I like to savor what I read. Let the words swirl around inside my head. Discover new thoughts, evoke emotions that softly touch or ruffle up against the edges of a memory. All mine. If left to my own vices, I’d sit with a nice glass of chardonnay and read a whole book; a book a day, as if it were an elixir, ah …

Unfortunately, I have fewer hours to read. But I make time to visit the library and I browse local bookstores. Because I like the way a book feels in my hands, as much as I like the smooth feel of my iPad, which replaced my 1st generation Kindle.

And in addition to that, I’ve been learning code. I’m a big advocate that all girls should learn code, and wasn’t I once a girl?

So, I signed up for an Edx course, purchased a few books and started to run programs on a computer. (And here, dear reader is where I must add a disclosure: “I’m not a computer geek, not a rocket scientist and not a genius and not a programmer.”) I’m a student in the world of variables and integers.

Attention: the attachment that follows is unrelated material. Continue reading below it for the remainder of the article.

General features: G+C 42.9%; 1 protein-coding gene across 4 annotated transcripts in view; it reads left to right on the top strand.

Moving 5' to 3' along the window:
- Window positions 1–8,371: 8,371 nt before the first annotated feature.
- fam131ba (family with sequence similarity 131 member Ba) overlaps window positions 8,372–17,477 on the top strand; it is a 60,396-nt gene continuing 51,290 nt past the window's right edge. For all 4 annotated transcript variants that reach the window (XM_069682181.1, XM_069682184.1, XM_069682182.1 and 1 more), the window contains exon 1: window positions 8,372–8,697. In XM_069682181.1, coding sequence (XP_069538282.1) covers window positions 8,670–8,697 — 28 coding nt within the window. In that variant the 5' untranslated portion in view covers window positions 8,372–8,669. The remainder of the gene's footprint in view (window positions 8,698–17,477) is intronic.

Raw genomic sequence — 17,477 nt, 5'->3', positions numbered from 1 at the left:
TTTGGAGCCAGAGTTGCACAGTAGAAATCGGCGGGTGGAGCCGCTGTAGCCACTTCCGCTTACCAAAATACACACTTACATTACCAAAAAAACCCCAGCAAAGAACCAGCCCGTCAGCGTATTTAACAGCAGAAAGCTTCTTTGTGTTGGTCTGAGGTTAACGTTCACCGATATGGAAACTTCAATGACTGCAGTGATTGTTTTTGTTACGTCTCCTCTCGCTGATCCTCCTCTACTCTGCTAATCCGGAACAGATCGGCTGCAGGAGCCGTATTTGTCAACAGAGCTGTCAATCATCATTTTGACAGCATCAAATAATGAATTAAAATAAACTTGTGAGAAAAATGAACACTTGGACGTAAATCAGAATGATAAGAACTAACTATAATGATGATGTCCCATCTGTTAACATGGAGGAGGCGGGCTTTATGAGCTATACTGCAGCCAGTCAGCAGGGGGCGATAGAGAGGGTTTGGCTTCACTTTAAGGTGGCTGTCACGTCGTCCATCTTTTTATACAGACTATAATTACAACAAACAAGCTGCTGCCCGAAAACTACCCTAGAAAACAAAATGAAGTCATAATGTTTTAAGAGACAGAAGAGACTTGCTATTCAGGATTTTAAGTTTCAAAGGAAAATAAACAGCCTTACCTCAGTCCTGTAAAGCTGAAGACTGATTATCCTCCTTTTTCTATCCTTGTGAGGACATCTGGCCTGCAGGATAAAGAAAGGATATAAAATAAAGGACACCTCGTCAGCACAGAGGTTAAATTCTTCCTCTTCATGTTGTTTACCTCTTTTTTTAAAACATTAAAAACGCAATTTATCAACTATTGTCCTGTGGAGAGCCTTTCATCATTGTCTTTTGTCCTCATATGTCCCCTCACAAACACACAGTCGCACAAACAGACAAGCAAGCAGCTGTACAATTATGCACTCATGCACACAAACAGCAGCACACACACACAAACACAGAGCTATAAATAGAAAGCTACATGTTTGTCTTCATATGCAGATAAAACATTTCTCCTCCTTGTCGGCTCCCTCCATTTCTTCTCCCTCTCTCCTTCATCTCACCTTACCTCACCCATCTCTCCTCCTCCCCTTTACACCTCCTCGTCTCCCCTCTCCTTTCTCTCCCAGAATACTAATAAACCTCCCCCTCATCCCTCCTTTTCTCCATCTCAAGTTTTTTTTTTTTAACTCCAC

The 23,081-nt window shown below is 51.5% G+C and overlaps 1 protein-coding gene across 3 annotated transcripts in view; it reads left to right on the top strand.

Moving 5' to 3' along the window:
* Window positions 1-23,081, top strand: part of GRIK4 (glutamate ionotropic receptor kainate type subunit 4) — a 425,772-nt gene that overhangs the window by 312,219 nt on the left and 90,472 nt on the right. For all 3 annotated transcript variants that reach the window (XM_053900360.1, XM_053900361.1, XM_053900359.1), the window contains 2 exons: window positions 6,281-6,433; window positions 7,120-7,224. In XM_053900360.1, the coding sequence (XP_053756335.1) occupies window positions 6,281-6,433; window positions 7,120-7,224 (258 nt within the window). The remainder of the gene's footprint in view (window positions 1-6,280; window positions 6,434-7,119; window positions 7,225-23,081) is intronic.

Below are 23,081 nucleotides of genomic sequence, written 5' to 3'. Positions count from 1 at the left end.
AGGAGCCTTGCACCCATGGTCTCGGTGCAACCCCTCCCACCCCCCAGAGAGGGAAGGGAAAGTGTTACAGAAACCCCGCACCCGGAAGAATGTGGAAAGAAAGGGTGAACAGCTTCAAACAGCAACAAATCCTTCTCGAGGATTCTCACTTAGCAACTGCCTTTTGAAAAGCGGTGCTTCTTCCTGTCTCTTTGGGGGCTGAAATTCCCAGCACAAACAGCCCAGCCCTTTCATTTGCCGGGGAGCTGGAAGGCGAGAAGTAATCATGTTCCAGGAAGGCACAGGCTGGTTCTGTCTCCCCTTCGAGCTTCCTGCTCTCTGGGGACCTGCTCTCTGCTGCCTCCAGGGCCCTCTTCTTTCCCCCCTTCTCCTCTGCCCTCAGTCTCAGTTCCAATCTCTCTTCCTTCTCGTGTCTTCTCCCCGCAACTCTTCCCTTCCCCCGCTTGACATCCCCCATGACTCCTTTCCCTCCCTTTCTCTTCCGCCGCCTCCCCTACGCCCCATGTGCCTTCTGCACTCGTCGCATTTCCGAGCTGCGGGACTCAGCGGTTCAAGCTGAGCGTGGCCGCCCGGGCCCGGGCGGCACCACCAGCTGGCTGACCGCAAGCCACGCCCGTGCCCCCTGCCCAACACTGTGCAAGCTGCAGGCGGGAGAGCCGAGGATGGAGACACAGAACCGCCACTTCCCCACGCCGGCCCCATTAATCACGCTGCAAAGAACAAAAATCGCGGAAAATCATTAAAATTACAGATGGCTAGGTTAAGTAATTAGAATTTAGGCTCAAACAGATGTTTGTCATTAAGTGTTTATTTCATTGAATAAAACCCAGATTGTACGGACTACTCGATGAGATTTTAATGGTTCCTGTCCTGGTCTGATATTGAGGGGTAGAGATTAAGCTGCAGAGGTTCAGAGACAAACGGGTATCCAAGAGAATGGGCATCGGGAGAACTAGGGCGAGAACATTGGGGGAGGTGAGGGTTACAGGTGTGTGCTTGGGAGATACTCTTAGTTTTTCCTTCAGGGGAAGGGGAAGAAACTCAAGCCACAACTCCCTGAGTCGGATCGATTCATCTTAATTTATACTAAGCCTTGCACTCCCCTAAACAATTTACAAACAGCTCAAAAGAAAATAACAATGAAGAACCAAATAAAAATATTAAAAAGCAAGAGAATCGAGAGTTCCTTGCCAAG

Anyway, yesterday I curled up with my book, my laptop and executed a C program in terminal with Gedit. It was mind-boggling, as I started to believe, that if you read it, you can understand and do it. And to that end, I’m learning.

I created a social message about girls coding in MIT’s Scratch website; it allows you to code with blocks. (For giggles, here is my project, click the green flag Girls Jump.)

I like that people are reading again. Technology it seems, does require us to think and it’s making us readers of code. And that’s a good thing.

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Filed under AARP, Baby boomers, Big Data, Code, Coding, Gender, Girls, social media, tech, technology, Twitter, Women